In late 2021, ITSCI rolled out electronic data collection as a new tool to further develop the Burundian government’s capacity in the 3T mining sector and greatly improve data accuracy, transmissivity speeds and reliability as well as work efficiency.

After seven years of implementing the ITSCI Programme in Burundi, the positive impact is evident on the ground amongst stakeholders. Miners and local communities benefit from the revenue from mining activities, which improves people’s livelihoods. Mining companies that fully implement supply chain risk mitigation procedures developed and overseen by ITSCI comply with OECD due diligence guidance, and the government has greater visibility and oversight in the 3T mineral sector for the purposes of taxes and royalties. ITSCI continually seeks to improve its systems and, funds permitting, adopt new technologies where relevant and aligned with our objectives for data management and supporting governments in building capacity and improving governance in the 3T mineral sector.

In 2019, ITSCI began collaborating with the Burundian government to develop a mobile app and operational procedures. ITSCI signed a memorandum of understanding in 2019 with the primary implementing partner in Burundi, namely Office Burundais des Mines et Carrières, or the Office of Mines and Geology (OBM). Despite setbacks in 2020 related to the COVID pandemic, ITSCI and OBM continued working diligently to refine and test the technical, procedural and logistical aspects of the mobile platform until its launch in late November 2021.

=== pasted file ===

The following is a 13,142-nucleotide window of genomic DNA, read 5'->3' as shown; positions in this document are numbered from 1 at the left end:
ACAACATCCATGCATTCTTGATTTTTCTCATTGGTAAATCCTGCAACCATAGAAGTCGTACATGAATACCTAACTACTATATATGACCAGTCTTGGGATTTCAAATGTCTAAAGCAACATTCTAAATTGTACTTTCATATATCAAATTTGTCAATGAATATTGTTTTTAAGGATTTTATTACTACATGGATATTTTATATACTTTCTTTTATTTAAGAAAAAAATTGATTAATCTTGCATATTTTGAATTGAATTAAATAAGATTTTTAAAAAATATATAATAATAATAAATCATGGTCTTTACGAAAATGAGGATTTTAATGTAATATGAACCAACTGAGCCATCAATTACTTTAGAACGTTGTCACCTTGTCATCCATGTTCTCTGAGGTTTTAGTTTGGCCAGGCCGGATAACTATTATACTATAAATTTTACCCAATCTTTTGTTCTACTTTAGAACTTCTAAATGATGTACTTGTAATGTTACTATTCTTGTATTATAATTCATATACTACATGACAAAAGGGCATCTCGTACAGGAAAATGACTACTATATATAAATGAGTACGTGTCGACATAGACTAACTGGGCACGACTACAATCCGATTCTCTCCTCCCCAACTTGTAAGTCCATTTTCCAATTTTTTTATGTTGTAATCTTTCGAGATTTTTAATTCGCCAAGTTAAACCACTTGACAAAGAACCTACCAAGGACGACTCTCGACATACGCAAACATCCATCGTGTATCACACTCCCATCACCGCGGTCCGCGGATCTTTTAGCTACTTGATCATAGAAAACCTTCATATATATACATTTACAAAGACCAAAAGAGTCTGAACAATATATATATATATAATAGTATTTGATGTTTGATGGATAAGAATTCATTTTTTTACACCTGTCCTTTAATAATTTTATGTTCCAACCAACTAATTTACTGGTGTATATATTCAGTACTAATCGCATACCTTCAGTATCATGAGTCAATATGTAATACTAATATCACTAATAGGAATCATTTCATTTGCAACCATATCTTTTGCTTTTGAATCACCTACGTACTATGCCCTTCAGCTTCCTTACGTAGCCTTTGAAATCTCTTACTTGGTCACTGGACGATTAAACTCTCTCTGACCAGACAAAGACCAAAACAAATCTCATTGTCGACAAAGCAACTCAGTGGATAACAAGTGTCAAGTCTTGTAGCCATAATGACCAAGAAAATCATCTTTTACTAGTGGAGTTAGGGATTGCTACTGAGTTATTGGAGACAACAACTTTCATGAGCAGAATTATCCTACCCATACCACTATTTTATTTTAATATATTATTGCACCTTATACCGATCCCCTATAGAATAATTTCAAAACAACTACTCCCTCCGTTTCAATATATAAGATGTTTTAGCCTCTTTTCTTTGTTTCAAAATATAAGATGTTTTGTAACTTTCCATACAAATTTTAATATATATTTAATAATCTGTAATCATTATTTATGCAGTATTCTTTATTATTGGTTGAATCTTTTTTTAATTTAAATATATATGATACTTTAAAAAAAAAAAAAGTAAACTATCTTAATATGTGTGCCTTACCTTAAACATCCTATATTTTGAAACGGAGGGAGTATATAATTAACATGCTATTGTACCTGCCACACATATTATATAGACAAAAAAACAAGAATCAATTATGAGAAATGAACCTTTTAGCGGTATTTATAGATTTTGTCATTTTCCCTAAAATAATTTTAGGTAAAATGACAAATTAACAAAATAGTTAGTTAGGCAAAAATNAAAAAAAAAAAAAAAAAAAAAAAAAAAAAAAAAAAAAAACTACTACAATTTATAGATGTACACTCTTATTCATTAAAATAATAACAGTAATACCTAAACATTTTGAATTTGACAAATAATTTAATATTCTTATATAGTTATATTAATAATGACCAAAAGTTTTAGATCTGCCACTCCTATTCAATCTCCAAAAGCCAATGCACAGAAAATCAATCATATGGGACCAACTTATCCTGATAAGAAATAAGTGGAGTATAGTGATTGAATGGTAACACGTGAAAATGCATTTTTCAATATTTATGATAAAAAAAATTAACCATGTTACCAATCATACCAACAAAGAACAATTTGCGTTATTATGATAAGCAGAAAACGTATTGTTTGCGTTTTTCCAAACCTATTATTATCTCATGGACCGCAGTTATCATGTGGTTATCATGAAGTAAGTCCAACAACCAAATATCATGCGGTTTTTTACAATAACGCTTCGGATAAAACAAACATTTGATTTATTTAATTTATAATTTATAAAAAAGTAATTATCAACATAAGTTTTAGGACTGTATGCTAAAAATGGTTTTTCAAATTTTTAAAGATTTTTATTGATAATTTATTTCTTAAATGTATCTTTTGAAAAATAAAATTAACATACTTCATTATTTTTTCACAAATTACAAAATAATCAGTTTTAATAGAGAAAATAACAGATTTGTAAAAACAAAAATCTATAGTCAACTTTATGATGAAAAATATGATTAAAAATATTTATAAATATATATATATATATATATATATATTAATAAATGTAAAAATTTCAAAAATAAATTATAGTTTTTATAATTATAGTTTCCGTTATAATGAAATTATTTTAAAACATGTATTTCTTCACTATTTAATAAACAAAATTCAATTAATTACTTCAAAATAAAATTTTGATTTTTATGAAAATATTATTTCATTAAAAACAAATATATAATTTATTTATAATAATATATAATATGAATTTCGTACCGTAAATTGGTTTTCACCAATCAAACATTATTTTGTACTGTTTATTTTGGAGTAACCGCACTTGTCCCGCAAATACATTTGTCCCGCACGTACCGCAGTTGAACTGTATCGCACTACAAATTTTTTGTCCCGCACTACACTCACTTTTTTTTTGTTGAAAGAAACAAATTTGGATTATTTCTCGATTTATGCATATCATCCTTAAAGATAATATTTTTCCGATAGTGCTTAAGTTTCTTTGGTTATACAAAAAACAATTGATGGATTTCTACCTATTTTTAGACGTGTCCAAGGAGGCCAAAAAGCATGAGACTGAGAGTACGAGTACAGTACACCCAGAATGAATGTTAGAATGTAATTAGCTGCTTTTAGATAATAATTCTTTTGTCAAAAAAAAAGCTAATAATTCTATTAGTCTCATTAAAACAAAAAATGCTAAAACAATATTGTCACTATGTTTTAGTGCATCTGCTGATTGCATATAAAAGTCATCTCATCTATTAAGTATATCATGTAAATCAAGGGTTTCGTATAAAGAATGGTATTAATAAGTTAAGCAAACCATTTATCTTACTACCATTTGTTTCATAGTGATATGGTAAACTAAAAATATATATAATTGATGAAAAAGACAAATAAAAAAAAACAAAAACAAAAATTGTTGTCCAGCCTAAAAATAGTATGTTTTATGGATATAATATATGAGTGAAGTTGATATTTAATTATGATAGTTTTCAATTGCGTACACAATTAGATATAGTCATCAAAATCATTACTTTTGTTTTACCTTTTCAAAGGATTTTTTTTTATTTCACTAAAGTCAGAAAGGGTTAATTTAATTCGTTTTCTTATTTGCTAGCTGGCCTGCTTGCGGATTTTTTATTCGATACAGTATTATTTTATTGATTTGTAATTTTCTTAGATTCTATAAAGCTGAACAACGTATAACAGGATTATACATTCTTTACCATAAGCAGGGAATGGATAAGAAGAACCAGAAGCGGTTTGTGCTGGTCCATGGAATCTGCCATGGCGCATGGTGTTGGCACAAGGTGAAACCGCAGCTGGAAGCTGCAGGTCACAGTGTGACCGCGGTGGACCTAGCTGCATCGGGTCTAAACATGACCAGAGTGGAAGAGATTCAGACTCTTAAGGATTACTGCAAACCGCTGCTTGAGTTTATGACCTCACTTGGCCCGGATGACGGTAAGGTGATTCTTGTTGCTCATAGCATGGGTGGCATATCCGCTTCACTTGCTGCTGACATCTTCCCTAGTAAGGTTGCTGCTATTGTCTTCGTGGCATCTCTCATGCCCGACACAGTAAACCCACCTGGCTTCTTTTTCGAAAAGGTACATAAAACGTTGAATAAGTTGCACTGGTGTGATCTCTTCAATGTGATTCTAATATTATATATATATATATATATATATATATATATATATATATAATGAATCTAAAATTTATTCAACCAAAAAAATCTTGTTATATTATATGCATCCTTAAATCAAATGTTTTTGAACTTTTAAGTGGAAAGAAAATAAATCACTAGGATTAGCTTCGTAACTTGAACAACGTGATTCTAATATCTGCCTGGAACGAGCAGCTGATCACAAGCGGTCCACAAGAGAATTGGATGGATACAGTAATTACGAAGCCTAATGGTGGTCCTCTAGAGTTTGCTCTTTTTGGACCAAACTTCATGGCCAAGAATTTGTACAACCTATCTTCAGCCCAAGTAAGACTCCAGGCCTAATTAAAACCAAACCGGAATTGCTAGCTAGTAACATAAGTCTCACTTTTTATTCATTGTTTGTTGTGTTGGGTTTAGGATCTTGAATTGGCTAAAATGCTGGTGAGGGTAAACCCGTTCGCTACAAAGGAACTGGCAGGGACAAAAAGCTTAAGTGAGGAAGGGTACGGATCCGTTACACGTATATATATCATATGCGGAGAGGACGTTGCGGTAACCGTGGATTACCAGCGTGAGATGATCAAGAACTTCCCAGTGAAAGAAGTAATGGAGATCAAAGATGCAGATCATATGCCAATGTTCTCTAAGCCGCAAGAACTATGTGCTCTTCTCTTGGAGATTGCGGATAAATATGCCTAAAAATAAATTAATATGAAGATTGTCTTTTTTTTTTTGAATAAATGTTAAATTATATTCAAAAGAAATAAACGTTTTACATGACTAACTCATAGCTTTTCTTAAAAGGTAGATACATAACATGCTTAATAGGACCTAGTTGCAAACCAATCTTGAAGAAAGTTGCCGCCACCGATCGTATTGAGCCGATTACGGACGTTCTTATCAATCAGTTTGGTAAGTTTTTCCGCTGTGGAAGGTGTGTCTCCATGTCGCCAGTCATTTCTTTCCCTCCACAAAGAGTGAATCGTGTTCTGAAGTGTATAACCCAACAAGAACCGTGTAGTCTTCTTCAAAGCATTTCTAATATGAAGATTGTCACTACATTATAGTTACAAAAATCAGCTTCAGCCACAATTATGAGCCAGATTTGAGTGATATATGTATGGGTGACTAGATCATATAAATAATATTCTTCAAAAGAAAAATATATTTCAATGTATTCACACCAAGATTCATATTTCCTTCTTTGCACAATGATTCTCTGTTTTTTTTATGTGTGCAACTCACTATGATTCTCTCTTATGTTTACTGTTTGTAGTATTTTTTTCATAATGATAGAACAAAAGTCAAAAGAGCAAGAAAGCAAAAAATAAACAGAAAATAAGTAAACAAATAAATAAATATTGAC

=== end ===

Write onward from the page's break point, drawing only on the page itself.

The mobile app is installed on a ruggedised tablet which is used to scan bar codes on tags. The application is user-friendly, with a simple, multilingual interface and has online and offline functionality. It captures production, processing, and export data and related information. Mineral receipts are printed immediately at sites which facilitates mineral trade. The data is transmitted either in real time or a few days later.

Whilst paper-based systems are fit-for-purpose in the region and have served ITSCI well, the new electronic system enables OBM to overcome challenges related to delays from aggregating and transmitting data manually.  It is also expected to reduce incidents related to the chain of custody – the most common type of ITSCI incident reported in Burundi and intended to eventually replace paper logbooks.

OBM agents and the ITSCI field team have already seen improvements in making their work easier and more efficient. As OBM’s Operations Director stated during the opening remarks for a training session in Bujumbura on 29 November, “we thank ITSCI for the improvement they are making and for the availability of the budget for the new tool”. An ITSCI Field Officer in Burundi, meanwhile, is seeing that the electronic data collection will mitigate errors from the field and enable real-time data collection, making the overall workload of managing ITSCI’s extensive database faster and smoother. The electronic data collection system in partnership with the Burundian government is a groundbreaking step to improve the local implementation of the ITSCI Programme and serves as a model ITSCI intends to replicate in other areas in the near future.